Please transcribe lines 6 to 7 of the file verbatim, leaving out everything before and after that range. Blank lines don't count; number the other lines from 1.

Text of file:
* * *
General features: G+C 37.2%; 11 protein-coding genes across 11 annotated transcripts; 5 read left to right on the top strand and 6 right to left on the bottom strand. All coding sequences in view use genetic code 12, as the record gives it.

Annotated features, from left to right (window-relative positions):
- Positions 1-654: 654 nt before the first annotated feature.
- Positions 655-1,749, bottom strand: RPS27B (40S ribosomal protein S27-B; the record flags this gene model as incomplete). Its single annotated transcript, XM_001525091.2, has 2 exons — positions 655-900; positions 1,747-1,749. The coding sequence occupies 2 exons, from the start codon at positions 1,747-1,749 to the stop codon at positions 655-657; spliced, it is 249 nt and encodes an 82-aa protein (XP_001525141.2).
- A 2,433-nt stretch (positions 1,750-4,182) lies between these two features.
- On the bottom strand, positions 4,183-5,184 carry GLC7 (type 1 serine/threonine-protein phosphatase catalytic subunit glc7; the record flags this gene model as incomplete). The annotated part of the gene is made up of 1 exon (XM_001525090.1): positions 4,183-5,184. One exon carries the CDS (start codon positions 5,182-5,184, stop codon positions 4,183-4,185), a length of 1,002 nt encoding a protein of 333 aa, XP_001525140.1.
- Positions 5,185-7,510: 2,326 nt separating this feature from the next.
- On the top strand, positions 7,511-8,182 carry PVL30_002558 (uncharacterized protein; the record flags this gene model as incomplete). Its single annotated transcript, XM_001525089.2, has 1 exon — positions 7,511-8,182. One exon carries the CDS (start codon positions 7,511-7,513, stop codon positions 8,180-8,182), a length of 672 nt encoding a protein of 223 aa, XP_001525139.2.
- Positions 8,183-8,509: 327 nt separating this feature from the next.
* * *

- On the bottom strand, positions 4,183-5,184 carry GLC7 (type 1 serine/threonine-protein phosphatase catalytic subunit glc7; the record flags this gene model as incomplete). The annotated part of the gene is made up of 1 exon (XM_001525090.1): positions 4,183-5,184. One exon carries the CDS (start codon positions 5,182-5,184, stop codon positions 4,183-4,185), a length of 1,002 nt encoding a protein of 333 aa, XP_001525140.1.
- Positions 5,185-7,510: 2,326 nt separating this feature from the next.